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No longer invisible

BY LISA BRAHM | APRIL 06, 2010 7:30 AM

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Geoffrey Howard Okot grew up surrounded by child soldiers in Northern Uganda.

And on Monday night, the 25-year-old Ugandan man shared the struggles he faced during his youth with University of Iowa students at an Invisible Children event.

“The one most important thing that I think people in this audience need to know about Invisible Children is how they can get involved in what we are doing,” Okot said.

Around 90 students gathered in the Pappajohn Business building for the screening of a documentary about Okot’s younger brother, Emmy, and how the Invisible Children helped his family.

The goal of the Invisible Children, which began in 2003, is to use documentaries to inspire people around the world to help improve the quality of life for children like Okot and his brother.

UI sophomore Keely Kemp developed a passion for Invisible Children after watching the group’s first documentary, Invisible Children: Rough Cut, during her sophomore year of high school.

“I was really moved by it; it was very disturbing, and I felt very passionate about the topic,” said Kemp, who has been involved in the organization since then.

This semester, she was named president of the UI chapter of Invisible Children, pushing to bring more of a national presence of the organization to campus.

The UI chapter consists of about 10 students who meet biweekly, Kemp said.

Kemp said Invisible Children is aiming to “put a face with the war and give people a living breathing human being that they can name and identify so it has some sort of human interest to it.”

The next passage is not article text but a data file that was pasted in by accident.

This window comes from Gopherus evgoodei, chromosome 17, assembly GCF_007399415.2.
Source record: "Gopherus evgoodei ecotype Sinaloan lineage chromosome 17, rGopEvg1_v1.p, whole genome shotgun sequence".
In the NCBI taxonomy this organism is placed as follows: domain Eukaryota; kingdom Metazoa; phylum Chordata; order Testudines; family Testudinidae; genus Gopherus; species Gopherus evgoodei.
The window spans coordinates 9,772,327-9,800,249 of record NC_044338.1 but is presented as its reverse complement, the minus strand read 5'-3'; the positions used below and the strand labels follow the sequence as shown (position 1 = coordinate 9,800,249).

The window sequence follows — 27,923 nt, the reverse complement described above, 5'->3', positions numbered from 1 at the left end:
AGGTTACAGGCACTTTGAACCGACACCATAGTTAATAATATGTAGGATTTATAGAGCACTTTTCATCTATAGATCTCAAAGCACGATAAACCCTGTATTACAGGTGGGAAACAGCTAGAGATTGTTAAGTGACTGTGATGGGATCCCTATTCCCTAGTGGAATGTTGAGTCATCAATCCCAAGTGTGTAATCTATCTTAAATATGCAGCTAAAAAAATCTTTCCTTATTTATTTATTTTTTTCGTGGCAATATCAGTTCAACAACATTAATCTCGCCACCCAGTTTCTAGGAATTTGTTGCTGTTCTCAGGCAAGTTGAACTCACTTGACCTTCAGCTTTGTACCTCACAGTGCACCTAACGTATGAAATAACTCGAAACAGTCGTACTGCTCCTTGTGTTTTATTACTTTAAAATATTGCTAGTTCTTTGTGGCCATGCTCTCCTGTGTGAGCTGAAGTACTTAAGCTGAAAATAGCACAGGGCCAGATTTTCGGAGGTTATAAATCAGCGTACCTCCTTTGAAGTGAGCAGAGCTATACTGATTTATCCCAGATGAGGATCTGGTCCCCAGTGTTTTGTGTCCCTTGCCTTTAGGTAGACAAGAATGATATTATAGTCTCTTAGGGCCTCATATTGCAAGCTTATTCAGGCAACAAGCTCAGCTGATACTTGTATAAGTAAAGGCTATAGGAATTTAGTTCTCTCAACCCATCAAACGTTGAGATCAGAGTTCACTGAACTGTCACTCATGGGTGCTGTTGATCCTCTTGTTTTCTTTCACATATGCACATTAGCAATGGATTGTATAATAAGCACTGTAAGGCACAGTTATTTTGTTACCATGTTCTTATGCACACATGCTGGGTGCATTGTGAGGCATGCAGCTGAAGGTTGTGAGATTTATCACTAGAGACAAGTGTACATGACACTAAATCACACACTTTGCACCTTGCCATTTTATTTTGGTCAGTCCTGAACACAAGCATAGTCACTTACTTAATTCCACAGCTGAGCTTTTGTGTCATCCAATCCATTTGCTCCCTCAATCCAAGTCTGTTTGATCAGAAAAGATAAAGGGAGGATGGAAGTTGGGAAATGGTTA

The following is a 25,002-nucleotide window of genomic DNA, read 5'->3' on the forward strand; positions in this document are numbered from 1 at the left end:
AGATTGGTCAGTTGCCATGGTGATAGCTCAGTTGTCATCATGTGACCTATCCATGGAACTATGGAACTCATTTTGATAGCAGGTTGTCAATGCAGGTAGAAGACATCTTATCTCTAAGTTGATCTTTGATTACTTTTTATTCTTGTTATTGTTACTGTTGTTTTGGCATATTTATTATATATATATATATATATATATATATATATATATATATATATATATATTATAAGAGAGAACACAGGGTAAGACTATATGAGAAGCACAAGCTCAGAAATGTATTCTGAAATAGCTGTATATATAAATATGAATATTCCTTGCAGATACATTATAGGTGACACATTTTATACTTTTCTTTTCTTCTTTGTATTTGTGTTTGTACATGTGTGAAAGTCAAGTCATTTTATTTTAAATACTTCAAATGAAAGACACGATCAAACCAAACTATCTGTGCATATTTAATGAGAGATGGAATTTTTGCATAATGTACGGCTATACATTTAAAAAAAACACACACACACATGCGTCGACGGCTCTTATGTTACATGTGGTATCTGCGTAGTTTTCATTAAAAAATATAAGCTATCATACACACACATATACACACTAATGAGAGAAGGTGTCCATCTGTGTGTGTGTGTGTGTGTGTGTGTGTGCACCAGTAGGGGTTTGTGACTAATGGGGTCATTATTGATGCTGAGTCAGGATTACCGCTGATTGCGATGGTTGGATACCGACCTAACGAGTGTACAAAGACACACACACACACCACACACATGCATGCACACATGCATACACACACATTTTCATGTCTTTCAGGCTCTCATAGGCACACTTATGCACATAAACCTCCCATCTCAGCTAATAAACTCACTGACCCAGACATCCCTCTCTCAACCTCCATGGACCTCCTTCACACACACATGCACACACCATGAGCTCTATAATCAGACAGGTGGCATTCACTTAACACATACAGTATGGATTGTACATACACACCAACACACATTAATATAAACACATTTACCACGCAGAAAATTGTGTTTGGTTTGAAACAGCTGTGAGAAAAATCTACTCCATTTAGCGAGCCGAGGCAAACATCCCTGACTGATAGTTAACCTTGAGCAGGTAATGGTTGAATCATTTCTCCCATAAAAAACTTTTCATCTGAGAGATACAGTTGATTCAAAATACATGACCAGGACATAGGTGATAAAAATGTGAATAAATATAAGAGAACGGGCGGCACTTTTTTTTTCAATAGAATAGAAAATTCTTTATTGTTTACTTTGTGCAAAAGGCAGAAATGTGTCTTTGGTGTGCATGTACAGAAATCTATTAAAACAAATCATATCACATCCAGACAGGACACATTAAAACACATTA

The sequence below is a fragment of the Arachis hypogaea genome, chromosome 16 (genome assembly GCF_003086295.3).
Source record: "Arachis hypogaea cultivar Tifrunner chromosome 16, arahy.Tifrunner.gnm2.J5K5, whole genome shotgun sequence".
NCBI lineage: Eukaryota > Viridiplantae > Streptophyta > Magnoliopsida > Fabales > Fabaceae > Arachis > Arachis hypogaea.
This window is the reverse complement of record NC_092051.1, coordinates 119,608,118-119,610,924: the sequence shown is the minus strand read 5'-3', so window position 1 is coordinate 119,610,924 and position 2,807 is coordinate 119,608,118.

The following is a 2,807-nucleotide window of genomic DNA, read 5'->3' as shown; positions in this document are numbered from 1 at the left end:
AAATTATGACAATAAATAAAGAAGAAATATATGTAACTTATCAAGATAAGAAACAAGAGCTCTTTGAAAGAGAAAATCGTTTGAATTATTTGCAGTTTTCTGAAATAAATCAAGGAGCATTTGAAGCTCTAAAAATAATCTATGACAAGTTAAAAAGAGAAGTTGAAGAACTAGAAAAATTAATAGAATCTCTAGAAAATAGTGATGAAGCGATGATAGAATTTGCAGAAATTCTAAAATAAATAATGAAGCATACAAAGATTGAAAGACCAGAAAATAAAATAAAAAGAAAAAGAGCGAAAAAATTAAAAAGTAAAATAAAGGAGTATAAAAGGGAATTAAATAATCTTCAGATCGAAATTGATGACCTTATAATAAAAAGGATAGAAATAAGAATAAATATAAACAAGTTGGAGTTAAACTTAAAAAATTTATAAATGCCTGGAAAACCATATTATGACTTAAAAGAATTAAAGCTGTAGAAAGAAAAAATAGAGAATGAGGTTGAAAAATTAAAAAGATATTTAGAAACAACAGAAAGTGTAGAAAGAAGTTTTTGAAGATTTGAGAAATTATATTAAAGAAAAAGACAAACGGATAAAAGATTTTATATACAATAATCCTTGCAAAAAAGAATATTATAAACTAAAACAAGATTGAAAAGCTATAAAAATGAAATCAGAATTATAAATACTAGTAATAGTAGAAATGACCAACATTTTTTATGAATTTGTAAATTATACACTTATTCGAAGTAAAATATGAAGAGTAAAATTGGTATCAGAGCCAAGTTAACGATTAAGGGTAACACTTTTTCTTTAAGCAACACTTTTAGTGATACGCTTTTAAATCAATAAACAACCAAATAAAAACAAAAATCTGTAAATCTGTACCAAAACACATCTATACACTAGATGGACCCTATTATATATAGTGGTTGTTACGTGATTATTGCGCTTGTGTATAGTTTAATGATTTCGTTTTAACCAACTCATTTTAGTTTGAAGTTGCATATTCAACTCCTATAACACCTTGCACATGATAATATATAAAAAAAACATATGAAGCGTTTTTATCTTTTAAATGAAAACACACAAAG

And it has worked.

Iowa City resident Annette Martin said she came to Monday’s event because she wanted to hear Okot speak.

“I am a concerned citizen who wants to know more about what is going on in Africa,” Martin said. “I had never heard of Invisible Children, but as a trained social worker I care about what is happening to children all over the world.”

UI senior Emma Cutkomp agreed.

“The whole situation is horrifying,” she said.

Okot, who started as a volunteer mentor to children in northern Uganda, is now employed by the Invisible Children as a full-time mentor and the head of the Legacy Scholarship Fund.

The fund, pioneered by Okot’s aunt, Jolly Grace Okot, asks for donations of $35 a month to support 590 secondary and 181 university students’ schooling in Northern Uganda, where access to education is limited.

By donating to the fund, UI students can be involved in aiding these “invisible children,” Okot said.

“We believe that once we educate somebody in that region, we will have given him an everlasting hope for his future,” Okot said. “I have a smile on my face now because someone helped me.”



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